Greetings from the Kingdom of Eswatini!

Greetings from the Kingdom of Eswatini!

I failed to mention in the last post that for his 50th birthday, the king renamed the country; however, I will still refer to it as Swaziland. God’s blessings are rich and abundant and his creation sings from the rolling valleys and hills to the green and yellow mountains to the bursting stars in the clear night sky. The cool crisp breeze balanced by the intense African sun brings energy to the weary worker.
I spent my first full day on the construction site, an international humanitarian effort. I did not have the home situation correct for the two children receiving the home. A 16 year-old boy and his 12 year-old sister live alone, 18% of the Swazi population is orphaned or vulnerable. A wall collapsed in their current home, made of rocks, sticks, and mud. Our team includes two or three Swazi tradesman, a few Swazi volunteers, and the six men from our mission team. We are working on materials purchased from a generous donor who have also provided enough for the paid, skilled craftsman. The young teenager, promptly joins the construction team when he returns from school each day. I do not know if we will see the full completion of the home by the end of our trip, but we will be very close to providing a safe place for these two courageous children to rest their heads at night. The building project is a microcosm of the working mission in Swaziland.
Life expectancy in Swaziland is around 49 years of age, primarily due to HIV/AIDS. I mention this to emphasize that the Swazis are a vibrant, resilient, vigorous, and hearty people. The majority do not own cars, so they walk…everywhere. Small children may walk one to two miles to get to school carrying backpacks on one, maybe two meals on a school day. From our hotel I see the same people in their morning commute on the hilly roads to school and work. The joyful and welcoming homes we visit each afternoon have no power. Swazis are meek and humble with great resolve to live life with faith without knowing outcomes.
I would love to bring only good news; however, evil is also at work and we have read horrifying news about ritualistic killings to bring luck for the impending parliamentary elections. Unfortunately, witchdoctor “remedies” are a present threat to the safety of children in Swaziland. Christ’s work through missions helps inform and form communities to hopefully repress these atrocities.
A.I.M. focuses on empowering the persons, the individuals, using their God-given talents and resources to build the community in which they live in the model of God working directly on individual hearts and minds building His kingdom on earth. The objectives along the way are simple and proving to be effective. The first strategy is survival – the care points provide nutrition, education, and a safe place to play with friends. 40% of the 1.3 million Swazi population us under the age of 18 compounding the need to focus on children. Primary school which extends to seventh grade is government funded as long as the child has shoes to wear and a backpack for carrying school gear. The children are the lifeblood and the absolute future of this beautiful country that has essentially lost a generation to HIV/AIDS.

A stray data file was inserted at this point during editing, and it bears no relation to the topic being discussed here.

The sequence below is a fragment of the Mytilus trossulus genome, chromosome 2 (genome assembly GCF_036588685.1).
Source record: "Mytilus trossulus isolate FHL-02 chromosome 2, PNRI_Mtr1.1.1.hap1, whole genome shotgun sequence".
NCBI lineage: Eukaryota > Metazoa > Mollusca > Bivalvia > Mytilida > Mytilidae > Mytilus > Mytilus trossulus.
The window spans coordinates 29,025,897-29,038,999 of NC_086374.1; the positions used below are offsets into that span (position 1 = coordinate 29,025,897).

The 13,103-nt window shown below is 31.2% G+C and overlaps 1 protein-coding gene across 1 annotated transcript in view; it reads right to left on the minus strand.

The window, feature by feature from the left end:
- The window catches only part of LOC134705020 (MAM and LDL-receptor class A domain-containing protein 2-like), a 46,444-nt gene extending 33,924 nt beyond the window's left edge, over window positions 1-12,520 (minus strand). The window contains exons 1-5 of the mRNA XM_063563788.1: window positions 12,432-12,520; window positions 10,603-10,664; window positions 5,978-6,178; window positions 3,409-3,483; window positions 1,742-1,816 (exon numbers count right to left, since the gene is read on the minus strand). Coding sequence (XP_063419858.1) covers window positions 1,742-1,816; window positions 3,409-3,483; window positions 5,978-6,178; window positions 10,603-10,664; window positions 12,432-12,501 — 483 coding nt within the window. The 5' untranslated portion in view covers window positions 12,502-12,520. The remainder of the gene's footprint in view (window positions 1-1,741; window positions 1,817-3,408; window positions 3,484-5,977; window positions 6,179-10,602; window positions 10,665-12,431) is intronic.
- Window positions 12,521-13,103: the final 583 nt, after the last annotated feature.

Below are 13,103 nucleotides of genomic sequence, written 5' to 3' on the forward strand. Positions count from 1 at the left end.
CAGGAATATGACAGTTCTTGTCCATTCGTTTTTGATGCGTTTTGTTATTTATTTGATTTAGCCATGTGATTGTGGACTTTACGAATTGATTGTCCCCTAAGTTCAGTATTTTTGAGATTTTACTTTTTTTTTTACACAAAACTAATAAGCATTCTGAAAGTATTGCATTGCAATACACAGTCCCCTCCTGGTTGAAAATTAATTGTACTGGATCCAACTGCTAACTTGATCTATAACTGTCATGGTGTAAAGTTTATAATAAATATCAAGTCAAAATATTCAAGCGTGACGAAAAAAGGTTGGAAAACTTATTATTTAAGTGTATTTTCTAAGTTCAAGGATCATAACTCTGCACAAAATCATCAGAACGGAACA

Next, through continued attendance at the care points, the programs develop with the children as they age. Education and skill development coupled with scholarship opportunities for further formal education seek to meet the child where her/his abilities will mature. The children at this stage are thriving. Thriving is essential to the human spirit. True hope comes from the relationship each one builds with Jesus Christ and hope for the future grows as the children thrive. Hope goes back into the communities where they live and gives each child the skills to build up the world close to them through discipleship. God sends them out to call others to follow. The shepherds and teachers that work the care points make me think of the role of first century Christians. They come to each day with not much more than joy, love, and the word of God to share.
We met a young man today who works with A.I.M. leadership training who currently lives with his Go-Go and five younger siblings. He has been engaged for a year, but needs a home of his own before he can marry his future bride. He spends his spare time away from his day job making his own blocks to build his house.
The third part of the strategy is success, self-sustaining success! Success is moving beyond the care point structure into the world. They have developed skills based on their God-given assets and A.I.M. assists them in putting them into practice whether to become a great footballer, an aspiring student for college, or a budding entrepreneur. Many return to volunteer at the care points as shepherds for a couple of years and move into leadership training, while others have taken the opportunity to start small businesses, like a garden to sell produce, raising chickens to sell eggs, or raising pigs to process and sell the meat.
Focusing on the individual is helping the communities begin to flower and blossom with the fruits of the mission’s labor. The future is bright, but the future is young. The road is long and dusty, but the Swazis make their way surely up the road.
~JJ Mckinney & The 2018 Swazi Team

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